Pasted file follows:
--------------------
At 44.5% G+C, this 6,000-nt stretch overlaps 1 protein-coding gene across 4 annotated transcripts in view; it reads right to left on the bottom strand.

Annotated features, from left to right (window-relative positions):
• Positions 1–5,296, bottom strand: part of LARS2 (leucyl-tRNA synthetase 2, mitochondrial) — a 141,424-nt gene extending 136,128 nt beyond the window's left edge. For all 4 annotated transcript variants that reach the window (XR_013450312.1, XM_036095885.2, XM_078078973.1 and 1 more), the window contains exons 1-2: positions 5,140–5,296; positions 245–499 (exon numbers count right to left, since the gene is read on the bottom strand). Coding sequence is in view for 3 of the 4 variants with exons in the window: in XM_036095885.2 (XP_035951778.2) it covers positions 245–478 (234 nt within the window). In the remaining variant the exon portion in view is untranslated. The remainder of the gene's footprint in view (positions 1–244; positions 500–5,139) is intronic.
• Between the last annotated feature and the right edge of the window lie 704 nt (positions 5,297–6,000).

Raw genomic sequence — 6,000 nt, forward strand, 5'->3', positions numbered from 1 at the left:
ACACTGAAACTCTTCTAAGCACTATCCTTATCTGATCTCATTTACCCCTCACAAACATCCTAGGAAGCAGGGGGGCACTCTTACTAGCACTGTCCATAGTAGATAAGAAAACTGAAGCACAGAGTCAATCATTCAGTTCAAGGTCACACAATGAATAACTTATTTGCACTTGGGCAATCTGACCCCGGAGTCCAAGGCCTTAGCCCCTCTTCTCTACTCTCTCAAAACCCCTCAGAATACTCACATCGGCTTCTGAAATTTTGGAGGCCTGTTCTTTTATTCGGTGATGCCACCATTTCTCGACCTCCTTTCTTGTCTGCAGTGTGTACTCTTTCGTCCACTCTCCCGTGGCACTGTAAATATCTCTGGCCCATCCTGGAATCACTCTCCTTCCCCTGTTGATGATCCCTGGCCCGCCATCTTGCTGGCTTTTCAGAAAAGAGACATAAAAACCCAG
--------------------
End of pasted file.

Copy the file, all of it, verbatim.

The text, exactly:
At 44.5% G+C, this 6,000-nt stretch overlaps 1 protein-coding gene across 4 annotated transcripts in view; it reads right to left on the bottom strand.

Annotated features, from left to right (window-relative positions):
• Positions 1–5,296, bottom strand: part of LARS2 (leucyl-tRNA synthetase 2, mitochondrial) — a 141,424-nt gene extending 136,128 nt beyond the window's left edge. For all 4 annotated transcript variants that reach the window (XR_013450312.1, XM_036095885.2, XM_078078973.1 and 1 more), the window contains exons 1-2: positions 5,140–5,296; positions 245–499 (exon numbers count right to left, since the gene is read on the bottom strand). Coding sequence is in view for 3 of the 4 variants with exons in the window: in XM_036095885.2 (XP_035951778.2) it covers positions 245–478 (234 nt within the window). In the remaining variant the exon portion in view is untranslated. The remainder of the gene's footprint in view (positions 1–244; positions 500–5,139) is intronic.
• Between the last annotated feature and the right edge of the window lie 704 nt (positions 5,297–6,000).

Raw genomic sequence — 6,000 nt, forward strand, 5'->3', positions numbered from 1 at the left:
ACACTGAAACTCTTCTAAGCACTATCCTTATCTGATCTCATTTACCCCTCACAAACATCCTAGGAAGCAGGGGGGCACTCTTACTAGCACTGTCCATAGTAGATAAGAAAACTGAAGCACAGAGTCAATCATTCAGTTCAAGGTCACACAATGAATAACTTATTTGCACTTGGGCAATCTGACCCCGGAGTCCAAGGCCTTAGCCCCTCTTCTCTACTCTCTCAAAACCCCTCAGAATACTCACATCGGCTTCTGAAATTTTGGAGGCCTGTTCTTTTATTCGGTGATGCCACCATTTCTCGACCTCCTTTCTTGTCTGCAGTGTGTACTCTTTCGTCCACTCTCCCGTGGCACTGTAAATATCTCTGGCCCATCCTGGAATCACTCTCCTTCCCCTGTTGATGATCCCTGGCCCGCCATCTTGCTGGCTTTTCAGAAAAGAGACATAAAAACCCAG